When will our society develop codes of conduct suited to this new reality?
Sunita Chettri, a young, single health-worker used to squirm when boys asked her about wet dreams. She'd struggle to keep a straight face when they asked her for medicine to treat the \'disease'.
"Initially, I thought they were ragging me," says the 23-year-old. But soon she realised the queries were in earnest. Today, Sunita is adept at answering queries about sexually-transmitted diseases (STDs), AIDS, erratic sex drive, and wet dreams. She no longer blushes when she counsels young men about growing pains, instead explaining to them the changes in their bodies, and giving them additional literature to read.
But it has taken time for her to overcome her inhibitions concerning talking about sex, the body, and AIDS. As a student nurse, Sunita (not her real name) recalls asking her father what yon samparka, a term she had heard on television, meant. "I'd never heard the Nepali term for sex, so I asked my father. He pretended not to hear."
The reaction is not surprising. This is a society which thinks it is disrespectful, even vulgar, to talk about sex, especially to elders. Embarrassed teachers skim over the subject in school, and Sunita and her peers wouldn't dream of asking their parents about sex.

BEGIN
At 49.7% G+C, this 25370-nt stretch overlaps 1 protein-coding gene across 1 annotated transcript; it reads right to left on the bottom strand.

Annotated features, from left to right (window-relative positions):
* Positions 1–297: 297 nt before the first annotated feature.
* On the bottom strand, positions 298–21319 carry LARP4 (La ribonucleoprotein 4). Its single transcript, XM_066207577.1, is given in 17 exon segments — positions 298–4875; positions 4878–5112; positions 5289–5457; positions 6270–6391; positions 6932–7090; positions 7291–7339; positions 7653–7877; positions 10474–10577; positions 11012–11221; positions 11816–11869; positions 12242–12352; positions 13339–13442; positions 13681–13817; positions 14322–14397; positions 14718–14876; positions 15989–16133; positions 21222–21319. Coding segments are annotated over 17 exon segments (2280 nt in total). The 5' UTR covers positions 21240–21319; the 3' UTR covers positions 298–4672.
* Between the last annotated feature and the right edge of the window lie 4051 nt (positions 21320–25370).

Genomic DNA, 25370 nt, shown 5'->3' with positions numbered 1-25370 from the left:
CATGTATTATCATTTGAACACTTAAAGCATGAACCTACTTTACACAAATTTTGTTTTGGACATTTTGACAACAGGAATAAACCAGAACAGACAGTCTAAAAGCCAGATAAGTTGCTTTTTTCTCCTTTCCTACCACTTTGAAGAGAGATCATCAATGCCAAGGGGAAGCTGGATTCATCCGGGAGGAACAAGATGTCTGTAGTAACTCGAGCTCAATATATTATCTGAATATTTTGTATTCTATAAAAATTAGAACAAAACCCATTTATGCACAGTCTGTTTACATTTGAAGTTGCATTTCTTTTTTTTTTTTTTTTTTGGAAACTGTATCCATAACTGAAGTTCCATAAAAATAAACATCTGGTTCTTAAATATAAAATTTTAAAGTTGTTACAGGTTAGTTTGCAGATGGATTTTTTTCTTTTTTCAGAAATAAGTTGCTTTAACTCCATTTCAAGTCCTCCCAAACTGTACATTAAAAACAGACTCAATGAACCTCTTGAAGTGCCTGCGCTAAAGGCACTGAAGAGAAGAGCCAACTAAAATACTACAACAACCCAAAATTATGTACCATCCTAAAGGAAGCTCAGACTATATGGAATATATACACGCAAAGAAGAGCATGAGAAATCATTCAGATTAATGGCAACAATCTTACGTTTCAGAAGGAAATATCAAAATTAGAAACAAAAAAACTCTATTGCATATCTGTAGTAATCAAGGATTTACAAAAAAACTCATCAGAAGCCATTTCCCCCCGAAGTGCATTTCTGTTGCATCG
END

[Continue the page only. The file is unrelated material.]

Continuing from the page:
Instead, she and her friends devoured whatever books, and magazines they could get their hands on. "Of course, it wasn't always the right kind of material, you know the social education kind. But it did make certain things clear. Students are eager to know. There should be sex education classes which fulfil that curiousity."
Sunita thinks there is some sense in exploring relationships before getting married. But she also knows that by and large, Nepal's mainstream castes and ethnic groups regard a young woman who has a couple of boyfriends as promiscuous. The taboos are less entrenched and relations more relaxed in the minorities and indigenous groups.
Sunita Chettri belongs to that generation of young Nepalis exposed to a rapidly changing urban lifestyle that often contradicts the social, moral and religious values their parents teach them. Unlike her mother's generation, when women married very young and were forced to move from childhood into adulthood in a trice, men and women are marrying later these days. As a result, there is a new group of people-generally young working people-that is exploring the diverse recreational options thrown up by a society that is loosening its grip on its youth.
The problem, is, there are no social rules yet about how to deal with such young people. "People are comfortable about their sexuality within set norms," says Rajendra Bhadra, director of the Reproductive Health Division of the BP Memorial Health Foundation. "Some feel sex education is about sexual pleasure, they don't think of the entire picture-of sensuality, love, relationships. So there's confusion. And when you're confused, there is discomfort. Those who are open and frank about sex are comfortable with their sexuality. Those who think it's taboo and don't talk about it are also comfortable. It is those caught in between who are confused."